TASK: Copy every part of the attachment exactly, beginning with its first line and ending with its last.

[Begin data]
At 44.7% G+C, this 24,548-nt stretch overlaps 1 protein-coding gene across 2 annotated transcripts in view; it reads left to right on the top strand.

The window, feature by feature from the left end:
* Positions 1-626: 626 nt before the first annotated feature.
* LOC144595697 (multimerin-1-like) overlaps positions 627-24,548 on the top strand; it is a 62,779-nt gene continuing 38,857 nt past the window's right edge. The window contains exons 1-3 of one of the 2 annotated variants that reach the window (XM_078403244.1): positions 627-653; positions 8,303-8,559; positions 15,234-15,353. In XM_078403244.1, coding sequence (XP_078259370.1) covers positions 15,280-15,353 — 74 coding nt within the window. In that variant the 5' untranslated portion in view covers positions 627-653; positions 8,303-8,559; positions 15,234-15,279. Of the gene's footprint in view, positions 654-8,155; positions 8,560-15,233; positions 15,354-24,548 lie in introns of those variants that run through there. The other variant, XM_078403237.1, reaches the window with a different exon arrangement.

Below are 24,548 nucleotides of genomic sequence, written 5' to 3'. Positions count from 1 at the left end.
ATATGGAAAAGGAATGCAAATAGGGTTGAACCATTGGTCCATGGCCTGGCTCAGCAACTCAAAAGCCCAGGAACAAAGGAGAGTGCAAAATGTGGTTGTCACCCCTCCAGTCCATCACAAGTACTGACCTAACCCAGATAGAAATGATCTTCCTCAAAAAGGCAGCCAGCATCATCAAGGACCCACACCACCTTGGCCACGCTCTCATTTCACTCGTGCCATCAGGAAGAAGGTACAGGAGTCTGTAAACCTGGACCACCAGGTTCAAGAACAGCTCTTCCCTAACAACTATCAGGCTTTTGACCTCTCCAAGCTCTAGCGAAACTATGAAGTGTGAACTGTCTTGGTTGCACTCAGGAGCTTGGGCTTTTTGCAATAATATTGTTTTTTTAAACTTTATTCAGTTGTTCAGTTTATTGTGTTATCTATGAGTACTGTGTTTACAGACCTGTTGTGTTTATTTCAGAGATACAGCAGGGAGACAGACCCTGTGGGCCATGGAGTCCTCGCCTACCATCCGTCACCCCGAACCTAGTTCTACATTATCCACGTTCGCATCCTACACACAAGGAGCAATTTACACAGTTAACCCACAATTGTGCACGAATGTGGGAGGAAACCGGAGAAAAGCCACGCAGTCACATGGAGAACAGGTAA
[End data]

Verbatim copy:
At 44.7% G+C, this 24,548-nt stretch overlaps 1 protein-coding gene across 2 annotated transcripts in view; it reads left to right on the top strand.

The window, feature by feature from the left end:
* Positions 1-626: 626 nt before the first annotated feature.
* LOC144595697 (multimerin-1-like) overlaps positions 627-24,548 on the top strand; it is a 62,779-nt gene continuing 38,857 nt past the window's right edge. The window contains exons 1-3 of one of the 2 annotated variants that reach the window (XM_078403244.1): positions 627-653; positions 8,303-8,559; positions 15,234-15,353. In XM_078403244.1, coding sequence (XP_078259370.1) covers positions 15,280-15,353 — 74 coding nt within the window. In that variant the 5' untranslated portion in view covers positions 627-653; positions 8,303-8,559; positions 15,234-15,279. Of the gene's footprint in view, positions 654-8,155; positions 8,560-15,233; positions 15,354-24,548 lie in introns of those variants that run through there. The other variant, XM_078403237.1, reaches the window with a different exon arrangement.

Below are 24,548 nucleotides of genomic sequence, written 5' to 3'. Positions count from 1 at the left end.
ATATGGAAAAGGAATGCAAATAGGGTTGAACCATTGGTCCATGGCCTGGCTCAGCAACTCAAAAGCCCAGGAACAAAGGAGAGTGCAAAATGTGGTTGTCACCCCTCCAGTCCATCACAAGTACTGACCTAACCCAGATAGAAATGATCTTCCTCAAAAAGGCAGCCAGCATCATCAAGGACCCACACCACCTTGGCCACGCTCTCATTTCACTCGTGCCATCAGGAAGAAGGTACAGGAGTCTGTAAACCTGGACCACCAGGTTCAAGAACAGCTCTTCCCTAACAACTATCAGGCTTTTGACCTCTCCAAGCTCTAGCGAAACTATGAAGTGTGAACTGTCTTGGTTGCACTCAGGAGCTTGGGCTTTTTGCAATAATATTGTTTTTTTAAACTTTATTCAGTTGTTCAGTTTATTGTGTTATCTATGAGTACTGTGTTTACAGACCTGTTGTGTTTATTTCAGAGATACAGCAGGGAGACAGACCCTGTGGGCCATGGAGTCCTCGCCTACCATCCGTCACCCCGAACCTAGTTCTACATTATCCACGTTCGCATCCTACACACAAGGAGCAATTTACACAGTTAACCCACAATTGTGCACGAATGTGGGAGGAAACCGGAGAAAAGCCACGCAGTCACATGGAGAACAGGTAA